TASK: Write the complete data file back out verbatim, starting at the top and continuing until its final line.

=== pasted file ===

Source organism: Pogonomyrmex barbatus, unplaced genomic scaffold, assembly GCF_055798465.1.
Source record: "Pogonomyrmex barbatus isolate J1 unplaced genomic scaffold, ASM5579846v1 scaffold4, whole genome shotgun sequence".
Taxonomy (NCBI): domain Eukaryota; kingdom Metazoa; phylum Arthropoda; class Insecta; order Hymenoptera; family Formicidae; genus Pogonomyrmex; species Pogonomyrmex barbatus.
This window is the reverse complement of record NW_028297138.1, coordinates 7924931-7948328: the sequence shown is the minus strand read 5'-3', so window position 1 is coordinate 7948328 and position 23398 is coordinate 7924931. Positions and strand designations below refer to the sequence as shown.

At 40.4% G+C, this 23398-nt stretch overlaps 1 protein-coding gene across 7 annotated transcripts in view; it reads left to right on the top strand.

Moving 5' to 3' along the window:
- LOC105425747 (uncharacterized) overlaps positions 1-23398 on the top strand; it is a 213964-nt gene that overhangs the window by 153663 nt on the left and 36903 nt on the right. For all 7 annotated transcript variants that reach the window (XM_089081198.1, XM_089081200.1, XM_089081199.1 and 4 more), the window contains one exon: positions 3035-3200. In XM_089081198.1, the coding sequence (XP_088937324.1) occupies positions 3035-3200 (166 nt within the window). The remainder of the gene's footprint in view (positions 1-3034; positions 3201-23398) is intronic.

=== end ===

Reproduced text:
Source organism: Pogonomyrmex barbatus, unplaced genomic scaffold, assembly GCF_055798465.1.
Source record: "Pogonomyrmex barbatus isolate J1 unplaced genomic scaffold, ASM5579846v1 scaffold4, whole genome shotgun sequence".
Taxonomy (NCBI): domain Eukaryota; kingdom Metazoa; phylum Arthropoda; class Insecta; order Hymenoptera; family Formicidae; genus Pogonomyrmex; species Pogonomyrmex barbatus.
This window is the reverse complement of record NW_028297138.1, coordinates 7924931-7948328: the sequence shown is the minus strand read 5'-3', so window position 1 is coordinate 7948328 and position 23398 is coordinate 7924931. Positions and strand designations below refer to the sequence as shown.

At 40.4% G+C, this 23398-nt stretch overlaps 1 protein-coding gene across 7 annotated transcripts in view; it reads left to right on the top strand.

Moving 5' to 3' along the window:
- LOC105425747 (uncharacterized) overlaps positions 1-23398 on the top strand; it is a 213964-nt gene that overhangs the window by 153663 nt on the left and 36903 nt on the right. For all 7 annotated transcript variants that reach the window (XM_089081198.1, XM_089081200.1, XM_089081199.1 and 4 more), the window contains one exon: positions 3035-3200. In XM_089081198.1, the coding sequence (XP_088937324.1) occupies positions 3035-3200 (166 nt within the window). The remainder of the gene's footprint in view (positions 1-3034; positions 3201-23398) is intronic.